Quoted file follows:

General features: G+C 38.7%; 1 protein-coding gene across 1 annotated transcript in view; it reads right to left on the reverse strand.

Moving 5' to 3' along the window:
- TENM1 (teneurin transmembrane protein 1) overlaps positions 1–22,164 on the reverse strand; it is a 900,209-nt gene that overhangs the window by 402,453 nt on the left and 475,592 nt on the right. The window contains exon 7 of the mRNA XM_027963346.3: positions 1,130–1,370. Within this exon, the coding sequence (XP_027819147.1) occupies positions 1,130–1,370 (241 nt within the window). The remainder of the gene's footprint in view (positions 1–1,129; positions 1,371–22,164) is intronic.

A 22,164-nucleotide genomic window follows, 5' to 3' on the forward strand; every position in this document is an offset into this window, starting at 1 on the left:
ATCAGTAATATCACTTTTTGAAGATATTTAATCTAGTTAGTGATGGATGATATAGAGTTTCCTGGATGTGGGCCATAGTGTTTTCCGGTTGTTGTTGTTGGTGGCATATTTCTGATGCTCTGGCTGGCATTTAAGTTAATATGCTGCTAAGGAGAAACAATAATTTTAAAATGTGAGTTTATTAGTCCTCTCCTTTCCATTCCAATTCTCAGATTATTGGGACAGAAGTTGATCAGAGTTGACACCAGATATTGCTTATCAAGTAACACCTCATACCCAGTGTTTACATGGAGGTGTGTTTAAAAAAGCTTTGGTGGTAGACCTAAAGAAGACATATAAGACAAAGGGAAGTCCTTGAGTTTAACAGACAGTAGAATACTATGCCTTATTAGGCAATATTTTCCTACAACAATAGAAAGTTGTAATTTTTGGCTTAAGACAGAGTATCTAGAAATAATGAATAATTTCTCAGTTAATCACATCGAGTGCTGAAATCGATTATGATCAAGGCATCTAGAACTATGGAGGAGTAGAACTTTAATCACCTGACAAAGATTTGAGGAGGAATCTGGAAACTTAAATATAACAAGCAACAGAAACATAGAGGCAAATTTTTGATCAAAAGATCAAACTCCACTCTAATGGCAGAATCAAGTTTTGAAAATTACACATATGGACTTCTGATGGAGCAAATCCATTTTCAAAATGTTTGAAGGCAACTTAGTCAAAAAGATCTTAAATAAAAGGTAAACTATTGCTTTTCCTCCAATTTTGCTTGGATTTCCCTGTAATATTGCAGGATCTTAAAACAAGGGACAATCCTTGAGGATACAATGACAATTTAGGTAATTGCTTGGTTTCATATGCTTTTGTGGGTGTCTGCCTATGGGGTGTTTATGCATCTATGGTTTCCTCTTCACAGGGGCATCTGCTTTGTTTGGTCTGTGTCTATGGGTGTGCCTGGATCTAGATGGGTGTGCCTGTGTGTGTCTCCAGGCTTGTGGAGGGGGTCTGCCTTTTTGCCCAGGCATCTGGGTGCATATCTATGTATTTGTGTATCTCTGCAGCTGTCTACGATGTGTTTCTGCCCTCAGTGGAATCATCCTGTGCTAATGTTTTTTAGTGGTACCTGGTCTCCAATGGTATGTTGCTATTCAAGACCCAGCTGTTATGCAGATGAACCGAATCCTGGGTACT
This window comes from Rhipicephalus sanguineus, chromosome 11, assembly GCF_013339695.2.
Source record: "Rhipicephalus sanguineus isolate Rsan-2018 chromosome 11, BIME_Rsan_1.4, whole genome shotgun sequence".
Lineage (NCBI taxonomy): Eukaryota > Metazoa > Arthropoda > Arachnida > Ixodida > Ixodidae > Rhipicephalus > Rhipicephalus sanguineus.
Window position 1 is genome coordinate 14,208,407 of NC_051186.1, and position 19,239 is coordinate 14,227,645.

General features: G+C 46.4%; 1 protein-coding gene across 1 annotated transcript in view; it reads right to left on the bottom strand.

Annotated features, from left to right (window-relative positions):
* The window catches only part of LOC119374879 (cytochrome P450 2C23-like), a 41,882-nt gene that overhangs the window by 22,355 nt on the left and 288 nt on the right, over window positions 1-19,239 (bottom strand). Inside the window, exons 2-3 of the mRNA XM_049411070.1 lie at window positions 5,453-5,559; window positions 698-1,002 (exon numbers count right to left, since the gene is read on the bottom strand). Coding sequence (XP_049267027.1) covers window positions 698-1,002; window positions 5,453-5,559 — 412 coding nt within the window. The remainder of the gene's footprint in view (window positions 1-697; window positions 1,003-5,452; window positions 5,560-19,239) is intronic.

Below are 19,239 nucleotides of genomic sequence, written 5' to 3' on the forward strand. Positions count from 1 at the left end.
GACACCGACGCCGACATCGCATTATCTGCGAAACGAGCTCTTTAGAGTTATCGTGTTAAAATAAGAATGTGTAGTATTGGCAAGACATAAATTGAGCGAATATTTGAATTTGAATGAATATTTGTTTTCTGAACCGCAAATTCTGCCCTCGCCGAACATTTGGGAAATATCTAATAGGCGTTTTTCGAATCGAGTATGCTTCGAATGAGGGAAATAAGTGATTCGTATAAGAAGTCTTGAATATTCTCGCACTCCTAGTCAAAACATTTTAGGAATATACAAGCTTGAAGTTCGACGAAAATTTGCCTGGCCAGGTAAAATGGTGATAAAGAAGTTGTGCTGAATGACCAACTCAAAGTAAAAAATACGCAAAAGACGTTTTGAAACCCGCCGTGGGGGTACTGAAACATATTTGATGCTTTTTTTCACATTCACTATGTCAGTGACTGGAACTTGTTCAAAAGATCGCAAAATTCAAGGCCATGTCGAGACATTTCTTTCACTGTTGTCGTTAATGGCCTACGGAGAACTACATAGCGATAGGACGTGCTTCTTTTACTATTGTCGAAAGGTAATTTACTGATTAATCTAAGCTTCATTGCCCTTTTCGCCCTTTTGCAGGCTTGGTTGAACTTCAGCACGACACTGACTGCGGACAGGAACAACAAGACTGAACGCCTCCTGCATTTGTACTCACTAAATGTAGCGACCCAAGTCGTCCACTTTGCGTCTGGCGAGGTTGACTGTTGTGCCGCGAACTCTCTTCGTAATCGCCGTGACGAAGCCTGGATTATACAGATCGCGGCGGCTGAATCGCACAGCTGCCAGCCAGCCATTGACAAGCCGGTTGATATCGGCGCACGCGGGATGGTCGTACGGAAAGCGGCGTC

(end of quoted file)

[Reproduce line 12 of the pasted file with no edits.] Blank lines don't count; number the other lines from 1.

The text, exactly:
* The window catches only part of LOC119374879 (cytochrome P450 2C23-like), a 41,882-nt gene that overhangs the window by 22,355 nt on the left and 288 nt on the right, over window positions 1-19,239 (bottom strand). Inside the window, exons 2-3 of the mRNA XM_049411070.1 lie at window positions 5,453-5,559; window positions 698-1,002 (exon numbers count right to left, since the gene is read on the bottom strand). Coding sequence (XP_049267027.1) covers window positions 698-1,002; window positions 5,453-5,559 — 412 coding nt within the window. The remainder of the gene's footprint in view (window positions 1-697; window positions 1,003-5,452; window positions 5,560-19,239) is intronic.